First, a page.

2. Hi Johanna –

    I would hesitate to call this Scrum. This isn’t necessarily a bad thing. Scrum didn’t work for you and you morphed your own agile process. Nothing wrong with that!

    Scrum has a pretty static set of requirements and two of them are iterations of no longer than 30 days and static sprint priorities with accompanying goals. The reason that iterations are short is so that priorities can be shifted frequently, but only at the end of a sprint.

    Another issue is the fact that the iterations vary in length drastically, from 60 – 90 days. One of the goals of Scrum is to establish a cadence so that the team knows what happens when and gets a comfort level with the process. You team is naturally going to adjust to either a 60 or 90 day cadence and the sprints that differ from their expectation is going to feel rushed or drawn out.

    Why do sprints correspond to releases? You can finish sprints, but not deploy. Just curious.

    It’s great that this agile-ish method is working for you, but please don’t muddy the waters by calling this Scrum. You’ve rolled your own methodology call it Beer and Cream Cheese, drop the Scrum.

  3. Very interesting story.

    I do agree with the previous commenters that it’s worth trying shorter sprints, and seeing if — pardon the pun — it makes the team more agile, to have more frequent opportunities to assess what worked, what didn’t work and what the next set of goals should be.

    And yeah, it’s not “real” SCRUM if the scrum master and the product owner are the same person; it’s modified-SCRUM or SCRUM-influenced or Matrix-style-SCRUM or “Beer and Cream Cheese SCRUM”. But I wouldn’t lose sleep over it.

    One size does not fit all and I don’t know if a purer version of SCRUM would be better for your firm.

    IMHO, the important question isn’t the purity of the methodology; it’s the results.

  4. Thank you for the thoughtful comments.

    Dwight, thanks for catching the typo in Ken Schwaber’s name; this has been fixed. And to respond to your comment, the team is now experimenting with two week sprints immediately after a software release, before doing a longer sprint for the next release.

    As for the ScrumMaster and Product Owner having to be two people, my question to you all is this? Who is ultimately responsible for making sure the meets goals (financial and otherwise)? This continues to be a major topic of debate at Matrix Group.

    Finally, we certainly don’t mean any disrespect to the SCRUM community and methodology. We are tweaking our process as we go, and perhaps you all are right and we should simply call our process Beer and Cream Cheese.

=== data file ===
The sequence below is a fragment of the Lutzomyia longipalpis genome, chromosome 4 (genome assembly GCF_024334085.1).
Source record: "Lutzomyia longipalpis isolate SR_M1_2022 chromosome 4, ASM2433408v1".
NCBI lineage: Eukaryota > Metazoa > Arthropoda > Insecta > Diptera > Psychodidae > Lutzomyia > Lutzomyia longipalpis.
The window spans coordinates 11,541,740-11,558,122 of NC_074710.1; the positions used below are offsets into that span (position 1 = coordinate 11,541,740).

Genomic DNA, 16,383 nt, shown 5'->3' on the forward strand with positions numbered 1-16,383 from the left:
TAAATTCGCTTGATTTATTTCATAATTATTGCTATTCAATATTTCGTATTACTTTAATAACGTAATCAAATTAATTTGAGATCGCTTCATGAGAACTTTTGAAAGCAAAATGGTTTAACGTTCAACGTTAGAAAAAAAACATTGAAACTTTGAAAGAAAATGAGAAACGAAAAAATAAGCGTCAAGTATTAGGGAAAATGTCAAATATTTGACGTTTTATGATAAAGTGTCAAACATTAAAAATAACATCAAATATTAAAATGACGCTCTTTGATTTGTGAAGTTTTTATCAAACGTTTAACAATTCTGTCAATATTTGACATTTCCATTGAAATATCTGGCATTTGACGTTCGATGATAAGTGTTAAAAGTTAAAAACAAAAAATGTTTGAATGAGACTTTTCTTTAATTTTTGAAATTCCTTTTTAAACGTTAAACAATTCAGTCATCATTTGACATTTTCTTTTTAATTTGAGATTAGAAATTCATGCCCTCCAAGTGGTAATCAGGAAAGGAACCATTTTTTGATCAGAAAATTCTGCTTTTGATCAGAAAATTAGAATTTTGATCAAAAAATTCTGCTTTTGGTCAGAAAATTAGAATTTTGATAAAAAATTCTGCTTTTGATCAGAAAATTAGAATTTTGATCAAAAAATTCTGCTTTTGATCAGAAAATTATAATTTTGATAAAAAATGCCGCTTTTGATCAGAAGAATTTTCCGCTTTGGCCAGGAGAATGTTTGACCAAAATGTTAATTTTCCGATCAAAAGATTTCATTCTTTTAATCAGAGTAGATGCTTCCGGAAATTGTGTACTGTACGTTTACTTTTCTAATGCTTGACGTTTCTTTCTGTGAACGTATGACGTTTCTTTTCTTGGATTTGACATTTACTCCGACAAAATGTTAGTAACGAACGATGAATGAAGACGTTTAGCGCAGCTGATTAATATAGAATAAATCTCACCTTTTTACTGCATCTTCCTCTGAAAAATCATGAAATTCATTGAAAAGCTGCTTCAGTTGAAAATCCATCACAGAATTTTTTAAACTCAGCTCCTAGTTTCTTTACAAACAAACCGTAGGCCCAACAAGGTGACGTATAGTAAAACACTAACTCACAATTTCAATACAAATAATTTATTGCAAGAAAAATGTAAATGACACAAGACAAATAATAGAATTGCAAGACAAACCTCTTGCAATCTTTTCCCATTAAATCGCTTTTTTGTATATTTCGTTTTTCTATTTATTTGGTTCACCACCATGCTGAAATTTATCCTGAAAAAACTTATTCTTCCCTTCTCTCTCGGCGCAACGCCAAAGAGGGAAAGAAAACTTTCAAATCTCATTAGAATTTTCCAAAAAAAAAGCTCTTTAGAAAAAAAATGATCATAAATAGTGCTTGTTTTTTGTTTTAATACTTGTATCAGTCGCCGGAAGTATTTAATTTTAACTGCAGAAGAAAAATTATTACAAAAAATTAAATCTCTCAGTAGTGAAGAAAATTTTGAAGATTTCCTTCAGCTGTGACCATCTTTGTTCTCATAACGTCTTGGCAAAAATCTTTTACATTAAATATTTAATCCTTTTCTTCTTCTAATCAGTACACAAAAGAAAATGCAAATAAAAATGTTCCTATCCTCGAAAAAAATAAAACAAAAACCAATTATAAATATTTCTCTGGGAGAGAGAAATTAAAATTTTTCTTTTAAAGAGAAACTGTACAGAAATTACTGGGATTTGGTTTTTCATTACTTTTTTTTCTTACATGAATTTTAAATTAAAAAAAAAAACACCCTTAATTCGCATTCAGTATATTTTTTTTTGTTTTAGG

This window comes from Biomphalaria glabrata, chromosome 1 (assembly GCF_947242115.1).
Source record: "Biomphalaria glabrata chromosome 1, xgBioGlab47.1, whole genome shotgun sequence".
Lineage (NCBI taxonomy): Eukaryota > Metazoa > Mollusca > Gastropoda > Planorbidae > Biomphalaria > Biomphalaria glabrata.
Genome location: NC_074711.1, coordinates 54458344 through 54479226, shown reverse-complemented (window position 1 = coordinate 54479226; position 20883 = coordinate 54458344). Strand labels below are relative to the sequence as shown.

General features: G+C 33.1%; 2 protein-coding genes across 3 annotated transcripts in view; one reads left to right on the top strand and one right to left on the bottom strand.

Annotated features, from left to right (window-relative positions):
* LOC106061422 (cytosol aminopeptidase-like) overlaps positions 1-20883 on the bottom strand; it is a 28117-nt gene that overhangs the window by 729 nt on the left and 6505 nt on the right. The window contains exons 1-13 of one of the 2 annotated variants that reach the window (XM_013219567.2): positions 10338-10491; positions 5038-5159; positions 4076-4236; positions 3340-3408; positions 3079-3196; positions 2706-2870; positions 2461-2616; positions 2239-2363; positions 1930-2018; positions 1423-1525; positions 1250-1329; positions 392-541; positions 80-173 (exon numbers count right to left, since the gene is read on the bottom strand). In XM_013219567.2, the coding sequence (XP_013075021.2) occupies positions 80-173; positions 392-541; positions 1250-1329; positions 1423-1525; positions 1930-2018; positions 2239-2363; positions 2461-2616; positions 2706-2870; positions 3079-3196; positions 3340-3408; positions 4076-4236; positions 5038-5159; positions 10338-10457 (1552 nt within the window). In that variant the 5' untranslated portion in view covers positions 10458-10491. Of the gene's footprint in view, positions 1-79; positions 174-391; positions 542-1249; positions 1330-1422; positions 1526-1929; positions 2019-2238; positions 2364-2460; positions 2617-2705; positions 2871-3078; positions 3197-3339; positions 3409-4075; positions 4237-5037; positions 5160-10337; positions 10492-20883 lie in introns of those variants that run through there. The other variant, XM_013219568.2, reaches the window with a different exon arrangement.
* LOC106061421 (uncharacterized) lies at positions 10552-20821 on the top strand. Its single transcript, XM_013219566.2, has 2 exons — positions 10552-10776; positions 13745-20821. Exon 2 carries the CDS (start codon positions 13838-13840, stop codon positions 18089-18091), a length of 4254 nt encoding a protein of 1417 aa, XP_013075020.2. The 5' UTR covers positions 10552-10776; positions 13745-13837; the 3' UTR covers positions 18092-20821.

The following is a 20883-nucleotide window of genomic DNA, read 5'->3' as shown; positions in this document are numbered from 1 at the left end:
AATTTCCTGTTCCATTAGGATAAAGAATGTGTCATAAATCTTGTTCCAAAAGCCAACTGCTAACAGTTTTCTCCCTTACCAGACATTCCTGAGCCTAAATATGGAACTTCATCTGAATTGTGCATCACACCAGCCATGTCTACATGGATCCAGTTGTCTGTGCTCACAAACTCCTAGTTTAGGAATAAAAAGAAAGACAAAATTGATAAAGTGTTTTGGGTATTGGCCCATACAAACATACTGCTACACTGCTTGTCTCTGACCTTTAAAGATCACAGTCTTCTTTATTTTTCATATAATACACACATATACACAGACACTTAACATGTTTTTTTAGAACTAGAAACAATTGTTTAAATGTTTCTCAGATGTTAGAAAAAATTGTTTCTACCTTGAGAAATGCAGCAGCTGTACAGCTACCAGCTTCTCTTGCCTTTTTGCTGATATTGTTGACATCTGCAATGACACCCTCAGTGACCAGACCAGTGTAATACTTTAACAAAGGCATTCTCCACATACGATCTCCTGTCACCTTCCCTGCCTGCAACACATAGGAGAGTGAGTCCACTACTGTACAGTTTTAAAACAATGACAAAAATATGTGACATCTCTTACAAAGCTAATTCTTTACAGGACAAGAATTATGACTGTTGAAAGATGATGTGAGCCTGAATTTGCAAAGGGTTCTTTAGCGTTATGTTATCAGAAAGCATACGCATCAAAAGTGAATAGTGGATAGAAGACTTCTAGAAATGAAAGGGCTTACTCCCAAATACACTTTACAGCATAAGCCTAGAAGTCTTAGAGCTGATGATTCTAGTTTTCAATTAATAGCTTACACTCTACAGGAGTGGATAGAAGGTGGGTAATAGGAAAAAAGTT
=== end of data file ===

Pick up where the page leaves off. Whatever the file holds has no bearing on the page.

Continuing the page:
Thank you. Joanna

  5. Hi Joanna,

    Interesting story and I’m glad it’s working for you.

    But I must echo some of the comments already here and say that because you’ve strayed away from some of the basic principles of SCRUM, I’d say you’re practicing something called ‘SCRUM-But’. This is when a team says, ‘We do SCRUM, but….’. Yes, SCRUM is a set of values and principals, not a process and yes you can adapt it to fit your organization, but there are some limits to how far you should stray. After being involved in a challenging but successful transition to SCRUM, I’ll suggest that you reconsider a few ways you’re doing things.

    60-90 days is way, way too long a sprint. The purpose of short sprints is to shorten the feedback loop so that feedback can be incorporated as the product develops. At 60-90 days, you’re waiting a heck of a long time to get that critical feedback and use it. I would recommend 2 or 3 week sprints. We do 2 week sprints and it works.

    The other, I would say serious problem, is the fact that you have one person playing the role of PO and SM. Take it from a PO, this is a huge, inherent conflict of interest. First, it’s a full time job. But more importantly, a PO is supposed to represent the business, while the SM is supposed to protect the team and help remove impediments to getting the work committed to during the sprint. This can even include protecting the team from the PO so new requirements aren’t introduced during a sprint or other additional work that wasn’t agreed to doesn’t impede the team’s progress and prevent them from meeting their commitment. The PO wants features of value and the SM wants to make sure things get done and they engage in a bit of a negotiation every sprint. Decisions about priorities must be made constantly. If a PO, determines one story is now more important than another, they need to be able to get that story done. But the SM may feel something else is more important, say addressing some technical issue that might make the team’s life a little easier. Well someone needs to make the tough decision about what gets done and that person is the PO. If the SM and the PO are the same person, you don’t know what you’ll get.

    Best of luck to you and your continued success.

  6. Pingback: Beer and Cream Cheese Agile Methodology Revisited | The MatriX Files